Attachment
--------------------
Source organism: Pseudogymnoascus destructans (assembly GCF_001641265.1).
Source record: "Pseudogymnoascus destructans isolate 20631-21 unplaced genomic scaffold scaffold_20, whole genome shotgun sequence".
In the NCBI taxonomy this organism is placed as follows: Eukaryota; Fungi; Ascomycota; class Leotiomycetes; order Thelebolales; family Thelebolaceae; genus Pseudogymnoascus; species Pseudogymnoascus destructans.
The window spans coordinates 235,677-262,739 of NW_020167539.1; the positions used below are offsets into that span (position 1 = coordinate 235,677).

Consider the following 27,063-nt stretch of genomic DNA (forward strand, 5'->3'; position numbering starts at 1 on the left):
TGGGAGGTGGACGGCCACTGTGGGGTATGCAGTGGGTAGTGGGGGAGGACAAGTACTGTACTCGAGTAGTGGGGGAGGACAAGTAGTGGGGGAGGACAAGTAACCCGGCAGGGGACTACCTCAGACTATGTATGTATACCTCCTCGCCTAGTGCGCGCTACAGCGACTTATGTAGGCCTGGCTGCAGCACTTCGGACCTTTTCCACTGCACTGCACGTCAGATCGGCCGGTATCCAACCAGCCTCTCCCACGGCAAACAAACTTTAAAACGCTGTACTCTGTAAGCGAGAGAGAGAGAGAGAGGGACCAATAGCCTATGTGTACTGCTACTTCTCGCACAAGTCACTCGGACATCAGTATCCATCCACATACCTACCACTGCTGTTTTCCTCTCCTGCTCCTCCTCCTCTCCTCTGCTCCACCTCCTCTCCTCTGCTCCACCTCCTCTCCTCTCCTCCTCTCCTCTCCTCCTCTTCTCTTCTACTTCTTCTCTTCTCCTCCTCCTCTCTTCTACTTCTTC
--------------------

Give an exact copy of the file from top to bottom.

Source organism: Pseudogymnoascus destructans (assembly GCF_001641265.1).
Source record: "Pseudogymnoascus destructans isolate 20631-21 unplaced genomic scaffold scaffold_20, whole genome shotgun sequence".
In the NCBI taxonomy this organism is placed as follows: Eukaryota; Fungi; Ascomycota; class Leotiomycetes; order Thelebolales; family Thelebolaceae; genus Pseudogymnoascus; species Pseudogymnoascus destructans.
The window spans coordinates 235,677-262,739 of NW_020167539.1; the positions used below are offsets into that span (position 1 = coordinate 235,677).

Consider the following 27,063-nt stretch of genomic DNA (forward strand, 5'->3'; position numbering starts at 1 on the left):
TGGGAGGTGGACGGCCACTGTGGGGTATGCAGTGGGTAGTGGGGGAGGACAAGTACTGTACTCGAGTAGTGGGGGAGGACAAGTAGTGGGGGAGGACAAGTAACCCGGCAGGGGACTACCTCAGACTATGTATGTATACCTCCTCGCCTAGTGCGCGCTACAGCGACTTATGTAGGCCTGGCTGCAGCACTTCGGACCTTTTCCACTGCACTGCACGTCAGATCGGCCGGTATCCAACCAGCCTCTCCCACGGCAAACAAACTTTAAAACGCTGTACTCTGTAAGCGAGAGAGAGAGAGAGAGGGACCAATAGCCTATGTGTACTGCTACTTCTCGCACAAGTCACTCGGACATCAGTATCCATCCACATACCTACCACTGCTGTTTTCCTCTCCTGCTCCTCCTCCTCTCCTCTGCTCCACCTCCTCTCCTCTGCTCCACCTCCTCTCCTCTCCTCCTCTCCTCTCCTCCTCTTCTCTTCTACTTCTTCTCTTCTCCTCCTCCTCTCTTCTACTTCTTC